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Marriage and Its Representations | 33www.jrfm.eu 2018, 4/2, 23–37 We can identify a similar tension in American remarriage comedy, a tension that is perhaps not sufficiently underlined by Cavell even if it is in accord with his ap- proach to the subject: the non-conformity between the nature (multiform, fluctu- ant) of desire and the immutable form of marriage. In a way, it is the meeting of an irresistible force with an immovable object – to employ Johnny Mercer’s lyrics in “Something’s Gotta Give”. In defining the conjugal state, Cavell implies that de- sire for a single person must exist in a constantly renewed institution and that the momentarily dissolved relationship between lovers implicates the possibility of di- vorce and constitutes at the same time the moral legitimacy of the conjugal bond. It is on this level that the inherent paradox of both philosophers’ discussions of marriage is most obvious. Cavell asserts this idea by explicitly drawing compari- sons with Kierkegaard in his study of The Awful Truth, defining what he calls the two most impressive affirmations known to me of the task of human experience, the acceptance of human relatedness, as the acceptance of repetition. Kierkegaard’s study called repetition, which is a study of the possibility of marriage … As redemp- tion by suffering does not depend on something that has already happened, so re- demption by happiness does not depend on something that has yet to happen; both depend on a faith in something that is always happening, day by day.27 The paradox on which Cavell and Kierkegaard rely allows them to revise the idea of what marriage is (what its values are, what the norms traditionally as- sociated with it are, how it is conceived in certain socio-cultural and religious contexts), and what marriage should be, or is meant to be, when it is reevalu- ated inside the intricacies of an intimate bond and the specific experiences of a couple. This focus on reciprocity shifts attention from the institution regarded as part of the public sphere and conventions, and even as part of a metaphysi- cal discourse, to a discussion on marriage that suggests a new kind of discourse where the authority of marriage is determined by its inherent flaws and ambiva- lence. Cavell summarizes this as follow: If what is to succeed Christianity [as Kierkegaard comprehends it, in Cavell’s mind] is a redemptive politics or a redemptive psychology, these will require a new burden of faith in the authority of one’s everyday experience, one’s experience of the every- day … One might take the new burden of one’s experience to amount to the claim to be one’s own apostle, to forerun oneself, to be capable of deliverances of oneself.28 With this idea, Cavell draws definite parallels between Kierkegaard, on one hand, and Emerson and Thoreau, on the other, the American thinkers on whom he relies heavily in his study (and in his work in general), suggesting that the 27 Cavell 1981, 241. 28 Cavell 1981, 240.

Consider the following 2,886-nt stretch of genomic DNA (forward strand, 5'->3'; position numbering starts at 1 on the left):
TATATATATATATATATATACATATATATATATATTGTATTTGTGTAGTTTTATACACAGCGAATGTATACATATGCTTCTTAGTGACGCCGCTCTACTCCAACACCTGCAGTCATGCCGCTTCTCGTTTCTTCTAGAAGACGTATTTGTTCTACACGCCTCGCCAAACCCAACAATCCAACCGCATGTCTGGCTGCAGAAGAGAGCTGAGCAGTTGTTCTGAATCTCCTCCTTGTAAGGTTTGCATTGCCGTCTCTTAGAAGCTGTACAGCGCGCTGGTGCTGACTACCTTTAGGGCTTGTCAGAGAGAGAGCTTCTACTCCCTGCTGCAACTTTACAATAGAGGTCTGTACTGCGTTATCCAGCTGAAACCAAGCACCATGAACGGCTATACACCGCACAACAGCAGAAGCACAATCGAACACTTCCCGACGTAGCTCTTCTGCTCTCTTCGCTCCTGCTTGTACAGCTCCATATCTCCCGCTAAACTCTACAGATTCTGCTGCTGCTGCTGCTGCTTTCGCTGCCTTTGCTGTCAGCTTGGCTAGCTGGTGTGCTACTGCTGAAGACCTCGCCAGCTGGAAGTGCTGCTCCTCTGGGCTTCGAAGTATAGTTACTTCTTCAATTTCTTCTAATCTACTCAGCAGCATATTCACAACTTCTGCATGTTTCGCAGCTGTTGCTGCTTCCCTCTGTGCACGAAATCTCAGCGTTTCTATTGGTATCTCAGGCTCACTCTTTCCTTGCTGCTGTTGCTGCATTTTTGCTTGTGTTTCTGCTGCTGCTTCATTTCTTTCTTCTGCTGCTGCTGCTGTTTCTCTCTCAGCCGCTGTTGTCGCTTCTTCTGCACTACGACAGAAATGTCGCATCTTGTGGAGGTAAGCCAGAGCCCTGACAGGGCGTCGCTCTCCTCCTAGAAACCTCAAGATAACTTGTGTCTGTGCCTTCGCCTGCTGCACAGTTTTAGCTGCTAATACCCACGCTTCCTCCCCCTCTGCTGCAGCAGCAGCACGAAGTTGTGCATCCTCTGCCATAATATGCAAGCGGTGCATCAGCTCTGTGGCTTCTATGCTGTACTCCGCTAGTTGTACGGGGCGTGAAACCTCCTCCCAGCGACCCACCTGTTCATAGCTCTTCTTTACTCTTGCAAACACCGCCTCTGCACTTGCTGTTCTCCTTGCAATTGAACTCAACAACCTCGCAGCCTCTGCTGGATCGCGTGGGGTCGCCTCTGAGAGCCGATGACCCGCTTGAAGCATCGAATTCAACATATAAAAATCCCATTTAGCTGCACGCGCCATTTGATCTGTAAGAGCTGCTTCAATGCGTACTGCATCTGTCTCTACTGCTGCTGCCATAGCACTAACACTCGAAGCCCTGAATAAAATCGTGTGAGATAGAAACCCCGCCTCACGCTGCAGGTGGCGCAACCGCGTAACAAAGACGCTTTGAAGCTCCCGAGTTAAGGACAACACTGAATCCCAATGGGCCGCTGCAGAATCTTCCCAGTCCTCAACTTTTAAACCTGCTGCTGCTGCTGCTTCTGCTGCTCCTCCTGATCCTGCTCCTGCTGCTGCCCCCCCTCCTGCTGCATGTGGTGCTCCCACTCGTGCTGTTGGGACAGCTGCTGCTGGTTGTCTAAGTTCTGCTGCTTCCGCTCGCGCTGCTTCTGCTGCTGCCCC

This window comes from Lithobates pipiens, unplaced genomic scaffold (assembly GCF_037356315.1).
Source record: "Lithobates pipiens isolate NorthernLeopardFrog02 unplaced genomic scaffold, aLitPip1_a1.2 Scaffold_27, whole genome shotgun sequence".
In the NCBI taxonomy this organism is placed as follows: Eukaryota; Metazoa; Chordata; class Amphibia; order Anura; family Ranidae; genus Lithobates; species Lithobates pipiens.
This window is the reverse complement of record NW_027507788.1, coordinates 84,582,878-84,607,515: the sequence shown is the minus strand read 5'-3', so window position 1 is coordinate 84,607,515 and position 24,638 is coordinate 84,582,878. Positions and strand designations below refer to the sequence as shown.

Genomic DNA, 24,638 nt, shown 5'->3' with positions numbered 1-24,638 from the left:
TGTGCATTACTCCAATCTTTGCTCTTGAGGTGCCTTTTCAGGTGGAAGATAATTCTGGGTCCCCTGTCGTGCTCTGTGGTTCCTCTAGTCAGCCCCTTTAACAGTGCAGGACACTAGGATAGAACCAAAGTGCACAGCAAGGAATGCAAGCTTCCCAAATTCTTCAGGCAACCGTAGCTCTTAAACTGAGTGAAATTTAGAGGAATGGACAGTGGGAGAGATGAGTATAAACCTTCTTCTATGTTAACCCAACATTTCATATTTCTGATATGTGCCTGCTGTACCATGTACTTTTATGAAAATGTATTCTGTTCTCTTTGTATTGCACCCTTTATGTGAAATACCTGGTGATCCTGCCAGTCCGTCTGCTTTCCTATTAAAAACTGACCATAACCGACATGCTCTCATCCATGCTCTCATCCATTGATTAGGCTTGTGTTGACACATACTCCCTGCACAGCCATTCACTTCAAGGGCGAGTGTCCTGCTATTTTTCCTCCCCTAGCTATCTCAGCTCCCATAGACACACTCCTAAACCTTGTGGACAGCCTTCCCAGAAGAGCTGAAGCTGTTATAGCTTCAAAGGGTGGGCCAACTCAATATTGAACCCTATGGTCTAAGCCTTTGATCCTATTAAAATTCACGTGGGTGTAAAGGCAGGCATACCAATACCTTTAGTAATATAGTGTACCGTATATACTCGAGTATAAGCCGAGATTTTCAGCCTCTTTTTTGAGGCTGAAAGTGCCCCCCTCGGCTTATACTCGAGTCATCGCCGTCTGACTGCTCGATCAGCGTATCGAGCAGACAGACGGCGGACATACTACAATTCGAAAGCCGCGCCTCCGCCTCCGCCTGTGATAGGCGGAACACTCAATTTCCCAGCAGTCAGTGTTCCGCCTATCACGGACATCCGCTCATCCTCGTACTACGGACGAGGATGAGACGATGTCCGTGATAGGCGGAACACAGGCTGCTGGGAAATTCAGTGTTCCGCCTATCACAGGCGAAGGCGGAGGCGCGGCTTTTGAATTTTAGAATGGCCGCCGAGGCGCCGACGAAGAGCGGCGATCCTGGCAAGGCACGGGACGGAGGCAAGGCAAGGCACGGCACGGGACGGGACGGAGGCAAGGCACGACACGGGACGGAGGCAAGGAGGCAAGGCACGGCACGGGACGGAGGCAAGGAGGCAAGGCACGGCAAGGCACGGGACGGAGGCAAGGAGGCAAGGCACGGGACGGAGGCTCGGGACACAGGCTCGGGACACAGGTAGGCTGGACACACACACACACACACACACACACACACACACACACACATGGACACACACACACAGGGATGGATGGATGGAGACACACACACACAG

JRFM Journal Religion Film Media, Band 04/02